The sun is dangerous. With this fact, it remains only to accept and take care of the protection. Regular outdoor athletes need not worry about a lack of vitamin D, but recreational runners often overlook the harmful effects of the sun on the skin.
If you run in the same climate where you were born and live, you most likely have some sort of natural immunity to the harmful effects of the sun, but you shouldn’t rely on it alone. It only helps not to burn in the first few minutes after going out.
Everyone needs extra protection to guard against nasty problems in the future: from burns and photoaging to certain types of cancer. And it is not at all recommended to neglect security measures if you, a resident of the middle lane, decide to conquer Elbrus or go to a training camp in a sports camp somewhere on the coast.
Extra caution should be exercised by people with fair skin and red hair, as well as by owners of a large number of moles.
If you really don’t want to slather on something without a craving, check the weather forecast. In meteorological applications, the solar activity index is often indicated: when it is greater than two, you must protect yourself.
How to choose a sunscreen: read the label
You can buy the first cream that comes your way and feel wild discomfort while jogging, when it starts flowing into your eyes in white streams, then you’ll be surprised to find a burnt nose. Therefore, we recommend that you carefully study the packaging of the product before purchasing it. Here are the parameters to pay attention to.
FPS is a sun protection factor. The higher the number, the lower the percentage of solar radiation that passes through the product and the longer you can stay under ultraviolet rays.
The WHO recommends using creams with an SPF of at least 15, but long-distance runners should heed the American Academy of Dermatology, which insists on a minimum level of SPF 30, because you’ll spend at least half an hour outside.
The highest level of protection is SPF 50. If the number is higher on the packaging, it is just a marketing gimmick.
UVA/UVB. There are two types of ultraviolet radiation: A and B (actually there is also C, but you don’t have to worry about that – it is completely absorbed by the atmosphere). SPF mainly protects against B-rays, which cause sunburn, but protection against A-rays is also essential, as they are responsible for skin breakdown and premature aging. Therefore, make sure the product says “UVA/UVB protection” or “broad spectrum”.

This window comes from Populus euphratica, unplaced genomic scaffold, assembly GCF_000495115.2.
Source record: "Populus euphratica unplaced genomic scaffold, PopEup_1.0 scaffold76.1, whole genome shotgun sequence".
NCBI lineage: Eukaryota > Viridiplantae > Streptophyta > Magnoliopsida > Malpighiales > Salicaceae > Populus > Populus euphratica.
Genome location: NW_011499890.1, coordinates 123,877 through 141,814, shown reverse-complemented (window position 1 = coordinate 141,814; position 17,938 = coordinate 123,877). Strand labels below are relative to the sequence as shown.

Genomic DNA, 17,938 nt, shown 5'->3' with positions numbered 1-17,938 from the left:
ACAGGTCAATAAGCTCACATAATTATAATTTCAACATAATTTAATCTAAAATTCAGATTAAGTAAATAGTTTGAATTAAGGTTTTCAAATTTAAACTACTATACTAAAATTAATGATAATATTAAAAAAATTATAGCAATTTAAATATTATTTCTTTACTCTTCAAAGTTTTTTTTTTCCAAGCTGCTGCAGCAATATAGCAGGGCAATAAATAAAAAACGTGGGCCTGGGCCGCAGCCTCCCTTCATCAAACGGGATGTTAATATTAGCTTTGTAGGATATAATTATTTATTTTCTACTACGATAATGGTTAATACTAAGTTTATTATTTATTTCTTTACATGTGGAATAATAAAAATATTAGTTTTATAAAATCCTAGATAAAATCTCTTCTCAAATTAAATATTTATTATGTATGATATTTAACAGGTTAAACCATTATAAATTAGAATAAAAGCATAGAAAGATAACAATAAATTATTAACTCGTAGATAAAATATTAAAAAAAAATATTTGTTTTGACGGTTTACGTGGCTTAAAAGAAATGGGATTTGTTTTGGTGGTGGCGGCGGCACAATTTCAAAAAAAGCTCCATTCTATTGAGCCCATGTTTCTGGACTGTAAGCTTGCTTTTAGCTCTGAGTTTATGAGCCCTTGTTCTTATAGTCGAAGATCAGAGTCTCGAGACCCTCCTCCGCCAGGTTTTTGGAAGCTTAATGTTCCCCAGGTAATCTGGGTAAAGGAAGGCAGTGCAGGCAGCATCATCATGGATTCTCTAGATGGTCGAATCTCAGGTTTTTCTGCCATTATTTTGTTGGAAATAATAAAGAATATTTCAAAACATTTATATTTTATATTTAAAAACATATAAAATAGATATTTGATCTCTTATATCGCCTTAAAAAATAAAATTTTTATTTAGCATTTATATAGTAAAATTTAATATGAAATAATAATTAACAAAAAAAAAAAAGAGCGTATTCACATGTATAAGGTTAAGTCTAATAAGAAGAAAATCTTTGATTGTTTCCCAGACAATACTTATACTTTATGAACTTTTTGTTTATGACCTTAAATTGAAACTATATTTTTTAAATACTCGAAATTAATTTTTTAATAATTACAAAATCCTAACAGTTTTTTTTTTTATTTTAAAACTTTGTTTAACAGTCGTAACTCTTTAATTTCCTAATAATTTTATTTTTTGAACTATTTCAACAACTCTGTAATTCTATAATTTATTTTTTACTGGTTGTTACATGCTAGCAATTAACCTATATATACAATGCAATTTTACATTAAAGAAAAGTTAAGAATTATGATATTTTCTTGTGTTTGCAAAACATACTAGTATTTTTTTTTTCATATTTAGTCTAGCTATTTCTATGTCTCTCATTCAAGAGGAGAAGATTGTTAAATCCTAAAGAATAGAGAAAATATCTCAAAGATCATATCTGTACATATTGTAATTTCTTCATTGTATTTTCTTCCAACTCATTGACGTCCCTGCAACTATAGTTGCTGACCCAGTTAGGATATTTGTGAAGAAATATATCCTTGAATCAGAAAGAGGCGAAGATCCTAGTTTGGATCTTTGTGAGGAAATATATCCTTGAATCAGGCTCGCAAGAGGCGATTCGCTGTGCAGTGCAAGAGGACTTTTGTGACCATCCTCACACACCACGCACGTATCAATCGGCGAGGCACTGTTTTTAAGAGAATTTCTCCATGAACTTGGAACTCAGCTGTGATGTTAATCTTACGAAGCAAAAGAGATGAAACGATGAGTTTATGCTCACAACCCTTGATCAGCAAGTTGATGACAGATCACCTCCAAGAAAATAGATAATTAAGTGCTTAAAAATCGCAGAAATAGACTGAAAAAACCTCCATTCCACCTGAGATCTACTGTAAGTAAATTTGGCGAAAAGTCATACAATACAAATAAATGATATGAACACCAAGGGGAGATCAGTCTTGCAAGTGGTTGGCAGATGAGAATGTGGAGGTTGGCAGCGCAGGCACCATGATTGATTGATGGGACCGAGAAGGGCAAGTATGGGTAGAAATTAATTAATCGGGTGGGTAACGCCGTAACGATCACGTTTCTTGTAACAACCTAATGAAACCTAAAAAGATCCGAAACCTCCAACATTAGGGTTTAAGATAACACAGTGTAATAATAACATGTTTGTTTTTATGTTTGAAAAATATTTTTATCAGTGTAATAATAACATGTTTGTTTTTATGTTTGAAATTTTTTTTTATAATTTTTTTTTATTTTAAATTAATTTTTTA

Filters are physical and chemical.
- Physical agents include zinc oxide or titanium dioxide – the so-called inorganic blockers that cover the skin with an outer “shield” that reflects and scatters ultraviolet light.
- Chemical filters are organic compounds such as avobenzone or octinoxate. They are absorbed by the skin and absorb the UV rays that fall on them, turning them into heat.
There is no particular difference in application between the two types of filters, choose what suits you best. Disadvantages of chemical blockers include the possibility of allergies, although this is rare in practice. Physical blockers can leave a white film on the skin if the particles aren’t small enough, but modern products usually don’t.
Raincoat. Although no product is truly waterproof, it is best to choose products labeled as such. For runs lasting up to an hour and a half, the protection should suffice even with heavy sweating.
How to properly apply sunscreen
There are two fundamental points: do it in advance and in sufficient volume. That is, 15-20 minutes before sun exposure and a non-thin even coat. Excess funds, if any, will have time to be absorbed during this period.
Apply the cream to all exposed areas of the skin. Don’t forget your ears and neck!
How else can you protect yourself?
Hooray for modern sportswear brands and their technical fabric for summer training, which is often not only light and absorbent, but also equipped with UPF (ultraviolet protection factor). The numbers on it are about the same as on the SPF, it is better to take higher.
If you’re going to run in the sun, however tempting you may be to wear the lightest t-shirt, better opt for off the shoulder t-shirt because they burn very quickly and strongly.
do not forget hairdressing. A cap or visor will provide additional shade to the face, protect the head from the sun and prevent the streams of sweat from flowing from the forehead to the eyes.
Try not to exercise during the period of greatest solar activity (usually between 11 a.m. and 4 p.m.) and choose heavily shaded routes.